For the first time in several years, Tooele County’s air quality rating has seen slight improvement, according to a report from the American Lung Association.
Tooele County received a “B” grade for fine-particle pollution, after several years of straight “Cs” in the same category. The county’s grade for ozone pollution remained constant at a “C” rating.
Fine-particulate pollution, officially known as PM 2.5, is a category comprised of tiny solids that tend to accumulate in Utah’s valleys during the winter. Ozone, a chemical that forms when sunlight reacts in the atmosphere with vehicle emissions, is associated with the summertime haze that occasionally blankets the Wasatch Front.
The air quality grades issued by the American Lung Association are based on the number of days that the concentration of pollution in a given area exceeded levels considered by the Environmental Protection Agency to be unhealthy for sensitive populations.
These levels are sorted into color-coded categories and reported to the public as orange, red, and purple air quality days.
According to the 2014 State of the Air report, Tooele County experienced an average of 1.9 fewer days of unhealthy particulate levels in 2012 than in 2000. Ozone, likewise, has seen a downward trend in the valley, with five fewer unhealthy days in 2012 than in 2005.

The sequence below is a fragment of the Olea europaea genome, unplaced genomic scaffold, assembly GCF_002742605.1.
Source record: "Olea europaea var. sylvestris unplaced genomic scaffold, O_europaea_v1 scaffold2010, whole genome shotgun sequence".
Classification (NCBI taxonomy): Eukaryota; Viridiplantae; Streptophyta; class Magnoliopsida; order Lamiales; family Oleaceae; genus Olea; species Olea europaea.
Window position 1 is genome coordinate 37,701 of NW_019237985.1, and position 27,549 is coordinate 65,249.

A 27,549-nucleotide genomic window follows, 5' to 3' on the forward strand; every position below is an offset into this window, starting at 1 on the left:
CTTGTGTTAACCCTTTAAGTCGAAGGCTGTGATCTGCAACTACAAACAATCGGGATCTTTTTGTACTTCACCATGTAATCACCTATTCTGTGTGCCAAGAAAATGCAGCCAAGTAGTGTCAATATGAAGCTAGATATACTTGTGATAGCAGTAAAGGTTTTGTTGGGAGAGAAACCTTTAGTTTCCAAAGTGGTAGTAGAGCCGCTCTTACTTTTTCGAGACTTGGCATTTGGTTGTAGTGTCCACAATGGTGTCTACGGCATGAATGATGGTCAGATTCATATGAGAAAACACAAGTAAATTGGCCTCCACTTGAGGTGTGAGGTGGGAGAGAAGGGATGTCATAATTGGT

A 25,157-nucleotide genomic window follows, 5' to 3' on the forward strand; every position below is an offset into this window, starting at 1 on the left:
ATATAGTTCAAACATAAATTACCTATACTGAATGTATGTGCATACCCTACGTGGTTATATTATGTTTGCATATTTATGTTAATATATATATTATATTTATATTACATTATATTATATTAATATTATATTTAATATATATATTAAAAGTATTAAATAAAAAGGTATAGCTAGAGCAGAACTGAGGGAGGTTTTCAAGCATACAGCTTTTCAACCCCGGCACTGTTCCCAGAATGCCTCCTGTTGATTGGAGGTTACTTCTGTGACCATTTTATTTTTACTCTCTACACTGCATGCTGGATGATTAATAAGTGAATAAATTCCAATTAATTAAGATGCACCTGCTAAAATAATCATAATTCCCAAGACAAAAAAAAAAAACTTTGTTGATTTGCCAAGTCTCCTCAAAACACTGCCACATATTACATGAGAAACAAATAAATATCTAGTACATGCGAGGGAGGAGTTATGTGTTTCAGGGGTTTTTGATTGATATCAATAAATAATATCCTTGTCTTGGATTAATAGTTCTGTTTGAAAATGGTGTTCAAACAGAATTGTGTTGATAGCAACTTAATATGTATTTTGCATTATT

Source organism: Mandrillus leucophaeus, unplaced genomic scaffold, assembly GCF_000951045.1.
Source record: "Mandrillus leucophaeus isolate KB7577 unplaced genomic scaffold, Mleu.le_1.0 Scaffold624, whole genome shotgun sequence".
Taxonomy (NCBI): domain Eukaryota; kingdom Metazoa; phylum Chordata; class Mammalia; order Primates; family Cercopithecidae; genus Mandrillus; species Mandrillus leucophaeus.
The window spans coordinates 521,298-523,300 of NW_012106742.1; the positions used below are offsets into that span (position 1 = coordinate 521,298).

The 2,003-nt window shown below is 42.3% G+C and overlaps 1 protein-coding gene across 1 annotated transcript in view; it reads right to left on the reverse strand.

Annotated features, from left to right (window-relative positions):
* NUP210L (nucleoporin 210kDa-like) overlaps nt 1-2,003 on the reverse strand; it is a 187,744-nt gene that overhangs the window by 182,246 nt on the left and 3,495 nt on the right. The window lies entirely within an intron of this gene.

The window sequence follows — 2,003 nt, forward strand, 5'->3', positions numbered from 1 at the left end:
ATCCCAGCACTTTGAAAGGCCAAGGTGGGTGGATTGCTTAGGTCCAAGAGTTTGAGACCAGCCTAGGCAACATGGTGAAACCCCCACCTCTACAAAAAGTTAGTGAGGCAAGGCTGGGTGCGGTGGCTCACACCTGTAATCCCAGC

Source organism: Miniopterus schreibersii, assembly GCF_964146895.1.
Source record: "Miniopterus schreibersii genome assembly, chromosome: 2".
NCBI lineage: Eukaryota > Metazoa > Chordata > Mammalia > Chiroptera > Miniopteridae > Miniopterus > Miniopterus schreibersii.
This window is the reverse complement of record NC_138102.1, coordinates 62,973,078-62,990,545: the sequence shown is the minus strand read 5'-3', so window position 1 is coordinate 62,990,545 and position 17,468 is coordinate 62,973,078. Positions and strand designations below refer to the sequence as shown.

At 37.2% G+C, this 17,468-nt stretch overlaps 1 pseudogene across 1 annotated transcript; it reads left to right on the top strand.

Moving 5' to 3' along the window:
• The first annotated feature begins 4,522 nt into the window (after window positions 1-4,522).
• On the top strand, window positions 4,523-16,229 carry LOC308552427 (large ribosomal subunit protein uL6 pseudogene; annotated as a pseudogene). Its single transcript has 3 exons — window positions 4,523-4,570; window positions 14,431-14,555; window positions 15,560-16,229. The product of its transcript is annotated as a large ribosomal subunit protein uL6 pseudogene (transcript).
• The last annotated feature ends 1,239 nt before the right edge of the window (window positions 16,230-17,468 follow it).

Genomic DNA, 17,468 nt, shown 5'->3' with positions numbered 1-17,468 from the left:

However, because the valley continues to experience an average of 1.3 days where ozone exceeds healthy levels, the county’s grade for ozone did not change.
Tooele County compares favorably to other counties in the state, and was the only county in the Wasatch region to receive a B grade for particulate pollution. Box Elder and Davis counties received D grades for particulates, and Salt Lake, Utah and Weber counties received F grades.
For ozone, Tooele County’s C grade was on par with Box Elder, Davis and Utah counties. Weber received a D and Salt Lake County received an F.
According to the report, the Salt Lake-Provo-Orem metropolitan area, which in the report includes Box Elder and Tooele counties, ranked within the top 10 most polluted areas for short-term particulate episodes. Fresno, California, came in as No. 1. New York City, for comparison, came in at No. 16.
Even though the Salt Lake area reported worse particulate pollution than New York City, the American Lung Association praised the metropolitan area for reporting its fewest unhealthy air days in the history of the 15-year-old report card.
However, the most recent data included in the 2014 State of the Air report came from 2012 and did not include measurements from the 2012-13 winter, which according to the Utah Division of Air Quality was one of the worst winters on record for air quality.